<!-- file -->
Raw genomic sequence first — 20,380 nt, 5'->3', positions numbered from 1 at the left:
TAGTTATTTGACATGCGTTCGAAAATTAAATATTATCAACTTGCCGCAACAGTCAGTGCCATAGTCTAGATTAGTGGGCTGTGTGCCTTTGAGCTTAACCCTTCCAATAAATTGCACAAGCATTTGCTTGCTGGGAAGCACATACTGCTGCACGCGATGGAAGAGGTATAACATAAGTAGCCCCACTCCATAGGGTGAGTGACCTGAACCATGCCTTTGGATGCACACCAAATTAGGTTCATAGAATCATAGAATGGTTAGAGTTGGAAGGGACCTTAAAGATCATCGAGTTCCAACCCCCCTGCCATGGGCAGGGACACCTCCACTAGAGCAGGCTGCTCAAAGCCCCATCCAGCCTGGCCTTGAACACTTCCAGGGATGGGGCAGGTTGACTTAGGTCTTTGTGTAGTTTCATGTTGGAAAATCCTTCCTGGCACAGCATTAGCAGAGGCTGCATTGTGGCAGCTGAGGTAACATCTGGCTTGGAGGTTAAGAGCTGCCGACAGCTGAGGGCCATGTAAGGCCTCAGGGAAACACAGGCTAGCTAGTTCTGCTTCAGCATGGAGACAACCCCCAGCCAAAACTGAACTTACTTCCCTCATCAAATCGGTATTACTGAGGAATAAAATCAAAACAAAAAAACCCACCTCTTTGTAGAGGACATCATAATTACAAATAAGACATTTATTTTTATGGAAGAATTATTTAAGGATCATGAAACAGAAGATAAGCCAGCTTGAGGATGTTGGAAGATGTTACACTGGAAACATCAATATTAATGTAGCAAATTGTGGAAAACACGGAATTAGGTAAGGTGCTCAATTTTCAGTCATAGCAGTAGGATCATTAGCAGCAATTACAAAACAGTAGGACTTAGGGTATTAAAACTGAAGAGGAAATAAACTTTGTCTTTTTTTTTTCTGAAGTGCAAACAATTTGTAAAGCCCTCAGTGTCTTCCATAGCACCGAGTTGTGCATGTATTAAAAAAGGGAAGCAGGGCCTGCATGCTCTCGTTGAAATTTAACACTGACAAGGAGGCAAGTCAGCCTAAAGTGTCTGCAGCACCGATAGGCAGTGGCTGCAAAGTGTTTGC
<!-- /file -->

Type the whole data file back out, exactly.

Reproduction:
Raw genomic sequence first — 20,380 nt, 5'->3', positions numbered from 1 at the left:
TAGTTATTTGACATGCGTTCGAAAATTAAATATTATCAACTTGCCGCAACAGTCAGTGCCATAGTCTAGATTAGTGGGCTGTGTGCCTTTGAGCTTAACCCTTCCAATAAATTGCACAAGCATTTGCTTGCTGGGAAGCACATACTGCTGCACGCGATGGAAGAGGTATAACATAAGTAGCCCCACTCCATAGGGTGAGTGACCTGAACCATGCCTTTGGATGCACACCAAATTAGGTTCATAGAATCATAGAATGGTTAGAGTTGGAAGGGACCTTAAAGATCATCGAGTTCCAACCCCCCTGCCATGGGCAGGGACACCTCCACTAGAGCAGGCTGCTCAAAGCCCCATCCAGCCTGGCCTTGAACACTTCCAGGGATGGGGCAGGTTGACTTAGGTCTTTGTGTAGTTTCATGTTGGAAAATCCTTCCTGGCACAGCATTAGCAGAGGCTGCATTGTGGCAGCTGAGGTAACATCTGGCTTGGAGGTTAAGAGCTGCCGACAGCTGAGGGCCATGTAAGGCCTCAGGGAAACACAGGCTAGCTAGTTCTGCTTCAGCATGGAGACAACCCCCAGCCAAAACTGAACTTACTTCCCTCATCAAATCGGTATTACTGAGGAATAAAATCAAAACAAAAAAACCCACCTCTTTGTAGAGGACATCATAATTACAAATAAGACATTTATTTTTATGGAAGAATTATTTAAGGATCATGAAACAGAAGATAAGCCAGCTTGAGGATGTTGGAAGATGTTACACTGGAAACATCAATATTAATGTAGCAAATTGTGGAAAACACGGAATTAGGTAAGGTGCTCAATTTTCAGTCATAGCAGTAGGATCATTAGCAGCAATTACAAAACAGTAGGACTTAGGGTATTAAAACTGAAGAGGAAATAAACTTTGTCTTTTTTTTTTCTGAAGTGCAAACAATTTGTAAAGCCCTCAGTGTCTTCCATAGCACCGAGTTGTGCATGTATTAAAAAAGGGAAGCAGGGCCTGCATGCTCTCGTTGAAATTTAACACTGACAAGGAGGCAAGTCAGCCTAAAGTGTCTGCAGCACCGATAGGCAGTGGCTGCAAAGTGTTTGC